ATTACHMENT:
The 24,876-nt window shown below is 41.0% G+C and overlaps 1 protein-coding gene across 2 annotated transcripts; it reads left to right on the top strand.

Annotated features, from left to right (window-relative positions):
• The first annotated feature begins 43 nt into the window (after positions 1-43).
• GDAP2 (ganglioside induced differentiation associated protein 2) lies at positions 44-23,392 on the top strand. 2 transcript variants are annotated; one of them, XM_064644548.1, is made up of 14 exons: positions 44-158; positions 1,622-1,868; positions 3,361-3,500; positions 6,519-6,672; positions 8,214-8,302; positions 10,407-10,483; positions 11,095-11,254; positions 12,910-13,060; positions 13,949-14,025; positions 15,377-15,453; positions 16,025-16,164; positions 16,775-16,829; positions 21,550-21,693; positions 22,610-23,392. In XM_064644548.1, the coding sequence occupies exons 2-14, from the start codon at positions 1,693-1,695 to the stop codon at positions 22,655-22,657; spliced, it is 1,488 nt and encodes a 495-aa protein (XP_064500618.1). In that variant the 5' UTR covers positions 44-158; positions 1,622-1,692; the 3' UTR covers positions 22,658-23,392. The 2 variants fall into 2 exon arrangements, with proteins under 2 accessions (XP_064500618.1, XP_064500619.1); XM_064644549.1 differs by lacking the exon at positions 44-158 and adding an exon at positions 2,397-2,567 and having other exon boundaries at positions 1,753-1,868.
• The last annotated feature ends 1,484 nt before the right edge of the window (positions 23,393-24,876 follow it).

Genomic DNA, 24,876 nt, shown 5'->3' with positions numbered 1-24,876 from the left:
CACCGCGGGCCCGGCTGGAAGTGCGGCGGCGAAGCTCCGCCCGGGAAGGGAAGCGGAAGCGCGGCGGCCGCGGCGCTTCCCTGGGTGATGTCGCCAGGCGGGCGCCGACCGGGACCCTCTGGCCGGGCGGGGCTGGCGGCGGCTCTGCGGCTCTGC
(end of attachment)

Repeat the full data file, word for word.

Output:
The 24,876-nt window shown below is 41.0% G+C and overlaps 1 protein-coding gene across 2 annotated transcripts; it reads left to right on the top strand.

Annotated features, from left to right (window-relative positions):
• The first annotated feature begins 43 nt into the window (after positions 1-43).
• GDAP2 (ganglioside induced differentiation associated protein 2) lies at positions 44-23,392 on the top strand. 2 transcript variants are annotated; one of them, XM_064644548.1, is made up of 14 exons: positions 44-158; positions 1,622-1,868; positions 3,361-3,500; positions 6,519-6,672; positions 8,214-8,302; positions 10,407-10,483; positions 11,095-11,254; positions 12,910-13,060; positions 13,949-14,025; positions 15,377-15,453; positions 16,025-16,164; positions 16,775-16,829; positions 21,550-21,693; positions 22,610-23,392. In XM_064644548.1, the coding sequence occupies exons 2-14, from the start codon at positions 1,693-1,695 to the stop codon at positions 22,655-22,657; spliced, it is 1,488 nt and encodes a 495-aa protein (XP_064500618.1). In that variant the 5' UTR covers positions 44-158; positions 1,622-1,692; the 3' UTR covers positions 22,658-23,392. The 2 variants fall into 2 exon arrangements, with proteins under 2 accessions (XP_064500618.1, XP_064500619.1); XM_064644549.1 differs by lacking the exon at positions 44-158 and adding an exon at positions 2,397-2,567 and having other exon boundaries at positions 1,753-1,868.
• The last annotated feature ends 1,484 nt before the right edge of the window (positions 23,393-24,876 follow it).

Genomic DNA, 24,876 nt, shown 5'->3' with positions numbered 1-24,876 from the left:
CACCGCGGGCCCGGCTGGAAGTGCGGCGGCGAAGCTCCGCCCGGGAAGGGAAGCGGAAGCGCGGCGGCCGCGGCGCTTCCCTGGGTGATGTCGCCAGGCGGGCGCCGACCGGGACCCTCTGGCCGGGCGGGGCTGGCGGCGGCTCTGCGGCTCTGC